The Value of Family

Lara and I just spent most of the last week visiting relatives in the Netherlands.
It was a treat to spend a week soaking up another culture and meeting such a wide variety of wonderful people. I really have no family in Canada outside my parents, so for me the whole experience of visiting aunts, uncles, and cousins is something new and somewhat unusual.

What I found most interesting about my family is that there is an immediate degree of intimacy simply because we are related. Yet at the same time, anything that we have in common beyond some shared genes is simply an accident. This doesn't happen with the other people in our lives. We choose our friends among people who share our outlook and interests. Family stretches us socially in a way that our friends do not.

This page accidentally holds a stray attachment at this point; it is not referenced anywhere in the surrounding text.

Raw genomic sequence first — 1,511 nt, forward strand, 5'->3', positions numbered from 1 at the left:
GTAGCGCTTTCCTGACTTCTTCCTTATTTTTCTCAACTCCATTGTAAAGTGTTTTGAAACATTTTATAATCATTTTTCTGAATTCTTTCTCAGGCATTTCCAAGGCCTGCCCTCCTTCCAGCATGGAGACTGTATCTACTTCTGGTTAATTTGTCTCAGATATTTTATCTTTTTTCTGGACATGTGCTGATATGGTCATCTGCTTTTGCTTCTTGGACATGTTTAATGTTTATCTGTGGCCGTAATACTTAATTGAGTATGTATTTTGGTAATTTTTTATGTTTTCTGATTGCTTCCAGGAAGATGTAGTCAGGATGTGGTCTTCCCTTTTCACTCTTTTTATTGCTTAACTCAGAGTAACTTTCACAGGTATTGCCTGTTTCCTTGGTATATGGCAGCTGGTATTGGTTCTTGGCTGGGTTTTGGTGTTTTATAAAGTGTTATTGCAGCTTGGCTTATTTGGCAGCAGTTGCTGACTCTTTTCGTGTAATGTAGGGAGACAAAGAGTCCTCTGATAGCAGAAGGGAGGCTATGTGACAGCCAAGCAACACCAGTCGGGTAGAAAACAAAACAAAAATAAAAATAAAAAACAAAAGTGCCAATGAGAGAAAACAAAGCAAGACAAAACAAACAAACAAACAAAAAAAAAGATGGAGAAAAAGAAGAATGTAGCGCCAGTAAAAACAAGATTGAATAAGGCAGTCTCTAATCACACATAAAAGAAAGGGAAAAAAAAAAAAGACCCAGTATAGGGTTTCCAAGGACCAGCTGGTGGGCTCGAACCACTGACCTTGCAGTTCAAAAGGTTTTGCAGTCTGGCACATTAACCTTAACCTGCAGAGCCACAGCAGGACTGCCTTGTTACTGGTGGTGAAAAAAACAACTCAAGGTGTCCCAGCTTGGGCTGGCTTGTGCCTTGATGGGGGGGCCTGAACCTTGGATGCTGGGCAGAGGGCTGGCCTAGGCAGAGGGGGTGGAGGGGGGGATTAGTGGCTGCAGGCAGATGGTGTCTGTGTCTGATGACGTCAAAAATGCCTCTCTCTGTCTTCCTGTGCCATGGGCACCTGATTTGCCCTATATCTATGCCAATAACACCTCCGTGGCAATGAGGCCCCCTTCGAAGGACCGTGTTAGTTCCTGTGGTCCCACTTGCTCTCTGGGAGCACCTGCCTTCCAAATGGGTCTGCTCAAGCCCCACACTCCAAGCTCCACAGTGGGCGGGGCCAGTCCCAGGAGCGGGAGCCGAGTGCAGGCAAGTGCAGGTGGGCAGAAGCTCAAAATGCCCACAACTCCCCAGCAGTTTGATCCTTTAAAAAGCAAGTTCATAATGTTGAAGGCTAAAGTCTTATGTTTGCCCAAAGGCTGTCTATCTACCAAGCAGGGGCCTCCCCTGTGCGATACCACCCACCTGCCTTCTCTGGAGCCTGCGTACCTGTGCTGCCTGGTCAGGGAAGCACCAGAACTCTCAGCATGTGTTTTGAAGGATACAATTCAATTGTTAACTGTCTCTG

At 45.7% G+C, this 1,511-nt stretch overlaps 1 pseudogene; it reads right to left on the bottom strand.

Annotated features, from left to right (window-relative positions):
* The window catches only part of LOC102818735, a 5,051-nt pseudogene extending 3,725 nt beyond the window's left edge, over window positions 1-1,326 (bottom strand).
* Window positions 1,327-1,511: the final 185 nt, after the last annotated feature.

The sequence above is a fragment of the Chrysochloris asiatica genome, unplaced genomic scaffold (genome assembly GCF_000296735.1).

Monday, May 19, 2008

Flights to Obscure Places

After a longer than anticipated stop in Calgary (which included the best snowboarding season ever), Lara and I are on the road again as of early May. This time we are off for a year on a trip that will take us from Holland to Turkey, Kyrgyzstan, caving in China, Tajikistan, Uzbekistan, and finally six months in various parts of Africa. Because we are going for so long our schedule is flexible. That way we can spend more time in places we like and adjust to changing political conditions.

The first adjustment we had to make happened even before we left Calgary. We had intended to start the trip in China and head overland to Kyrgyszstan through Xinjiang province in Western China. Unfortunately because of all the political unrest China has effectively closed the country to independent travel. You need hotel reservations for every night in the country and visas are limited to 30 days. This is fine for an organized tour, but makes backpacking rather difficult. A nice man at the Chinese embassy denied us our visa request and told us to try again after the olypmics.